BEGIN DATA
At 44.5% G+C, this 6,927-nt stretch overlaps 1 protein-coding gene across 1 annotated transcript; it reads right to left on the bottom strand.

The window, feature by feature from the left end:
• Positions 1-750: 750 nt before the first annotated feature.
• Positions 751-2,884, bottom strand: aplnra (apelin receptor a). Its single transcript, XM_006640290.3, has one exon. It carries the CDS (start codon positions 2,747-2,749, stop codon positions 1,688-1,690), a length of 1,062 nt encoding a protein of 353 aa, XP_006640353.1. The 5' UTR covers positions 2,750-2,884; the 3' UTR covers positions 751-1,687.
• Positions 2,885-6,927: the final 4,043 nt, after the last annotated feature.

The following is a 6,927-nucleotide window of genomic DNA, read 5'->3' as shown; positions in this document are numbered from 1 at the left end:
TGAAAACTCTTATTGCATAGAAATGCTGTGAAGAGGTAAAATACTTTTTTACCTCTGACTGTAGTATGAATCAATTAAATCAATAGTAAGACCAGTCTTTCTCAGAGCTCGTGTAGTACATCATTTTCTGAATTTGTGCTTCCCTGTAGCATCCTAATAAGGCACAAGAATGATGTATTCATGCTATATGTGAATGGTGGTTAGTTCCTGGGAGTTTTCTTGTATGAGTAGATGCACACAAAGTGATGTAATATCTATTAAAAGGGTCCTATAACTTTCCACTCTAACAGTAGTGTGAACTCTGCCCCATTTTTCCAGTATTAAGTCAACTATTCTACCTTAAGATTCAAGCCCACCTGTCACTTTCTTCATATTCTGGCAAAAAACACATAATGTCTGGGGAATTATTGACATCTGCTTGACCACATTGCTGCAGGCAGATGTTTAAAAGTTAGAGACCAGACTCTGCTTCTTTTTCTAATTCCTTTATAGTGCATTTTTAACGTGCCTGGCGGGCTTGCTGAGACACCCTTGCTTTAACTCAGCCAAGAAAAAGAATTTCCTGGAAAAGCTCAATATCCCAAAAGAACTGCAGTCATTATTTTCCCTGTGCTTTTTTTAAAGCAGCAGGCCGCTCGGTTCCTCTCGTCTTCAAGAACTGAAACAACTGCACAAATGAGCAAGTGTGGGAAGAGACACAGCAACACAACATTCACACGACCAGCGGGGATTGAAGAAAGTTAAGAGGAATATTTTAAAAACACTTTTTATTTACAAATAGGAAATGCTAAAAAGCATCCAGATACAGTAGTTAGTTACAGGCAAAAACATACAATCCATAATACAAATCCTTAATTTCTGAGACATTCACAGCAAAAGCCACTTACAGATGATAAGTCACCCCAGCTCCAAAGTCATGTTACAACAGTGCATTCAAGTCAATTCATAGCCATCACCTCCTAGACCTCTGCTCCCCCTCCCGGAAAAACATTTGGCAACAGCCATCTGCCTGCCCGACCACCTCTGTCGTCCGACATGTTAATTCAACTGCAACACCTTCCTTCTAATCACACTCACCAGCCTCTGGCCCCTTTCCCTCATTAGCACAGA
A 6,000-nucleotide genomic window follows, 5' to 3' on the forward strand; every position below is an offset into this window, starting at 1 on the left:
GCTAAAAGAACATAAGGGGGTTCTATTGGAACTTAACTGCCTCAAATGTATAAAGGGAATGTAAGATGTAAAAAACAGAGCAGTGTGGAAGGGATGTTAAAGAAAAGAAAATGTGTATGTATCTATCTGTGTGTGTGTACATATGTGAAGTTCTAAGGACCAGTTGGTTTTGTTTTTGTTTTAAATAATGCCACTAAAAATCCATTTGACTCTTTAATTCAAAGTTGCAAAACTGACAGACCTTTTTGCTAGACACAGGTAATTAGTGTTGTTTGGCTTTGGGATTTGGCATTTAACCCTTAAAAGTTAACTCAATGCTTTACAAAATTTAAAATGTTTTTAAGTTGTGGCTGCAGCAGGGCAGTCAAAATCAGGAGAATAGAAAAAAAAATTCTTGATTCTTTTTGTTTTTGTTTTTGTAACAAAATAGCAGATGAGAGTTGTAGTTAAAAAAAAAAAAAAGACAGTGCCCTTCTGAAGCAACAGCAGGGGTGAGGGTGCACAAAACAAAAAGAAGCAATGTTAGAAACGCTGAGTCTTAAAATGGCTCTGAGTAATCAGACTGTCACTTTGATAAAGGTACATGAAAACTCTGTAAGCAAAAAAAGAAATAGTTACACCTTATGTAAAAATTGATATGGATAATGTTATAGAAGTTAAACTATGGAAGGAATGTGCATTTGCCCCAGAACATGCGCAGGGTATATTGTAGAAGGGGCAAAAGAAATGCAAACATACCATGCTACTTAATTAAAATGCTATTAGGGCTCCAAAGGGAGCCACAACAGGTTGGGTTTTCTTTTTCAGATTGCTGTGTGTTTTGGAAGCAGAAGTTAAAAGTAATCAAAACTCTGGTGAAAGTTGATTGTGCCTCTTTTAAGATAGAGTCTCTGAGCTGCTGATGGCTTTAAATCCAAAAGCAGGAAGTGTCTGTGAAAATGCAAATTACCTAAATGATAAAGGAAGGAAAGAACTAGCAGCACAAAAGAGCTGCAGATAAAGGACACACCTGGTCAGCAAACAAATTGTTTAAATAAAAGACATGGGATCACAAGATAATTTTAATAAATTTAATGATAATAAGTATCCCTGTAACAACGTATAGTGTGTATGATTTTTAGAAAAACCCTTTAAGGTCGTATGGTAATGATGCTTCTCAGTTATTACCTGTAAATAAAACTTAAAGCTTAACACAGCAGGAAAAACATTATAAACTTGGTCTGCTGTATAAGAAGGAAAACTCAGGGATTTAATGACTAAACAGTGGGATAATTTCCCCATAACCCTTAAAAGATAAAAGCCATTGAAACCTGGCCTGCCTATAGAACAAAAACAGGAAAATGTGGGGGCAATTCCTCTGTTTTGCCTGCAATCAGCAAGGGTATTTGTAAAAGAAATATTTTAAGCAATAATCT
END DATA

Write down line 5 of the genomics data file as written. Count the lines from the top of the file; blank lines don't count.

• Positions 2,885-6,927: the final 4,043 nt, after the last annotated feature.